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The Ultimate Guide: Current Mirror

Updated: Nov 1, 2023


The current mirror is a circuit designed to copy a current through one active device by controlling the current in another active device of a circuit, keeping the output current constant regardless of loading. The current being "copied" can be, and sometimes is, a varying signal current. Conceptually, an ideal current mirror is simply an ideal inverting current amplifier that reverses the current direction as well. Or it can consist of a current-controlled current source (CCCS). The current mirror is used to provide bias currents and active loads to circuits. It can also be used to model a more realistic current source (since ideal current sources don't exist).


Circuit Realizations of Current Mirrors

A bipolar transistor can be used as the simplest current-to-current converter but its transfer ratio would highly depend on temperature variations, β tolerances, etc. To eliminate these undesired disturbances, a current mirror is composed of two cascaded current-to-voltage and voltage-to-current converters placed at the same conditions and having reverse characteristics. It is not obligatory for them to be linear; the only requirement is their characteristics to be mirror-like (for example, in the BJT current mirror below, they are logarithmic and exponential). Usually, two identical converters are used but the characteristic of the first one is reversed by applying negative feedback. Thus a current mirror consists of two cascaded equal converters (the first - reversed and the second - direct).

Basic BJT Current Mirror

If a voltage is applied to the BJT base-emitter junction as an input quantity and the collector current is taken as an output quantity, the transistor will act as an exponential voltage-to-current converter. By applying negative feedback (simply joining the base and collector) the transistor can be "reversed" and it will begin acting as the opposite logarithmic current-to-voltage converter; now it will adjust the "output" base-emitter voltage so as to pass the applied "input" collector current.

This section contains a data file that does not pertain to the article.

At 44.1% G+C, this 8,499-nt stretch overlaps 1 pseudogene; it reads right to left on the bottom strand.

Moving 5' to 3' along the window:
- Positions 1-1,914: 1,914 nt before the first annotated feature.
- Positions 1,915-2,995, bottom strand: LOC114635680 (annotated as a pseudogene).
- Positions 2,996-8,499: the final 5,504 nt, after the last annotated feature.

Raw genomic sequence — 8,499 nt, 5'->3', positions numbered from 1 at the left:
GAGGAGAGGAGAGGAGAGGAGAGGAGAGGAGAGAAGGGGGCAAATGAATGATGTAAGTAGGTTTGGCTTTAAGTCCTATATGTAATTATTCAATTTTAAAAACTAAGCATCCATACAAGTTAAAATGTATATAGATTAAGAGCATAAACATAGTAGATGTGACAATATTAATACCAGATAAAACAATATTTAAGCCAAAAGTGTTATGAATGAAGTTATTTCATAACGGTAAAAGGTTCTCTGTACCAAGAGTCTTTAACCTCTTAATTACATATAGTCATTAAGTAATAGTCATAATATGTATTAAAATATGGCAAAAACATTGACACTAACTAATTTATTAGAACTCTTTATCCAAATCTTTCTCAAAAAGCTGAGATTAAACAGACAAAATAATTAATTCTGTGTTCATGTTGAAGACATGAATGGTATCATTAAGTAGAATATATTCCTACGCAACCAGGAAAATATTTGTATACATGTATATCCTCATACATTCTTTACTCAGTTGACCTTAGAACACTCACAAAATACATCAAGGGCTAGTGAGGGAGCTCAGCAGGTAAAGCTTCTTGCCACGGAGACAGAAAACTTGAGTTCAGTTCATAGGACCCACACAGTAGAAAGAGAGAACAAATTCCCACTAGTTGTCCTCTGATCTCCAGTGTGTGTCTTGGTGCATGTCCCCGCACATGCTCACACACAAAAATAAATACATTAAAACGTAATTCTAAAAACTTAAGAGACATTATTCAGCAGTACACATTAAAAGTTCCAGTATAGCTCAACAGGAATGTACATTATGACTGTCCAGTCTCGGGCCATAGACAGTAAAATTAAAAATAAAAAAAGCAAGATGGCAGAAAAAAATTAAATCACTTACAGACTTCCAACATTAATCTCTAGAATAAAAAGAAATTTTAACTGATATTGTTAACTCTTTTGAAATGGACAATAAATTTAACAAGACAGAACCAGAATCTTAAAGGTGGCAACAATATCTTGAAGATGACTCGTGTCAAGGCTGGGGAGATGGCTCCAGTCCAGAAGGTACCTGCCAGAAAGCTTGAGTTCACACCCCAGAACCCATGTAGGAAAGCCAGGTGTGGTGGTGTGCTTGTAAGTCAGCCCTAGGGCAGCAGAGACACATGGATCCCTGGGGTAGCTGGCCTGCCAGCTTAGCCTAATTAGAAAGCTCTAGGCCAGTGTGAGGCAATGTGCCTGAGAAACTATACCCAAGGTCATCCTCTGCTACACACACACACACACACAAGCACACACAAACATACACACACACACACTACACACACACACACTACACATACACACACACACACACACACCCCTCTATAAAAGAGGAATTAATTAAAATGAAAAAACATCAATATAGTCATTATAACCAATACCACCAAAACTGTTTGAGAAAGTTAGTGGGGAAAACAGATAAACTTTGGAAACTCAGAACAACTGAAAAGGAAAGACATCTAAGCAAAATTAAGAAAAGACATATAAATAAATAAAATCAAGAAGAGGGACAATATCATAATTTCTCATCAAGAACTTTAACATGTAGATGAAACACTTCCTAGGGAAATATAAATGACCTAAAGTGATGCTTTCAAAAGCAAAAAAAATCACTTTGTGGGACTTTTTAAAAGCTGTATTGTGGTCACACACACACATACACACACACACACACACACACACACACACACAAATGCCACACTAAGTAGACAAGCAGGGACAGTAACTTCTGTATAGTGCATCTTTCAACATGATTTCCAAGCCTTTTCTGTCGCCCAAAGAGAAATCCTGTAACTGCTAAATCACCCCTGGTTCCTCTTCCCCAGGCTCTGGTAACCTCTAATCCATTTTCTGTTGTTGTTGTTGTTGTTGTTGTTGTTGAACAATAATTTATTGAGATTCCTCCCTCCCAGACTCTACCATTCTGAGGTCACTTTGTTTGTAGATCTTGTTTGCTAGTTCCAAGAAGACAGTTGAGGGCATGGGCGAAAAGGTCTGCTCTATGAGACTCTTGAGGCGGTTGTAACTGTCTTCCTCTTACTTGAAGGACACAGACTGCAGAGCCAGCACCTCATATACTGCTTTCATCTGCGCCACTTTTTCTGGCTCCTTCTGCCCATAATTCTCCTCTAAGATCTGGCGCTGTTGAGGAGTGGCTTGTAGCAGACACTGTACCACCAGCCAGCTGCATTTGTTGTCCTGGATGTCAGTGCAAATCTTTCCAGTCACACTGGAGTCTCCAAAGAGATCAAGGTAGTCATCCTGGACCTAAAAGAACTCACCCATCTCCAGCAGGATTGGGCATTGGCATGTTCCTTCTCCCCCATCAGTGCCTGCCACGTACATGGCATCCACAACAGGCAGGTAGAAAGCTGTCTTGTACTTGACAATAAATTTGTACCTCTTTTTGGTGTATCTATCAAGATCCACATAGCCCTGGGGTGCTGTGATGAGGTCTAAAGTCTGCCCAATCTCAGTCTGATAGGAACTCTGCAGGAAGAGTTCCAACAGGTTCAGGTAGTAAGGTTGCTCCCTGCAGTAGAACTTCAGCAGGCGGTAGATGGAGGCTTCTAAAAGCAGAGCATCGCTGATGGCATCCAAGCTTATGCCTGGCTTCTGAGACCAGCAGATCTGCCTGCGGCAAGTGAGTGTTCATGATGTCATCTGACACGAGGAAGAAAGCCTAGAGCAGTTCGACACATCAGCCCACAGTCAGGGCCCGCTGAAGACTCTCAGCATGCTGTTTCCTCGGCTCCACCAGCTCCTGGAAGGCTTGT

Basic BJT current mirror
Basic BJT current mirror

Basic MOSFET Current Mirror

The basic current mirror can also be implemented using MOSFET transistors. Transistor M1 is operating in the saturation or active mode, and so is M2. In this setup, the output current IOUT is directly related to IREF, as discussed next. The drain current of a MOSFET ID is a function of both the gate-source voltage and the drain-to-gate voltage of the MOSFET given by ID = f (VGS, VDG), a relationship derived from the functionality of the MOSFET device. In the case of transistor M1 of the mirror, ID = IREF. Reference current IREF is a known current and can be provided by a resistor as shown or by a "threshold-referenced" or "self-biased" current source to ensure that it is constant, independent of the voltage supply variations. using VDG = 0 for transistor M1, the drain current in M1 is ID = f(VGS, VDG=0), so we find: f(VGS, 0) = IREF, implicitly determining the value of VGS. Thus IREF sets the value of VGS. The circuit in the diagram forces the same VGS to apply to transistor M2. If M2 is also biased with zero VDG and provided transistors M1 and M2 have a good matching of their properties, such as channel length, width, threshold voltage, etc., the relationship IOUT = f(VGS, VDG = 0) applies, thus setting IOUT = IREF; that is, the output current is the same as the reference current when VDG = 0 for the output transistor, and both transistors are matched. The drain-to-source voltage can be expressed as VDS = VDG + VGS. With this substitution, the Shichman–Hodges model provides an approximate form for function f(VGS, VDG).


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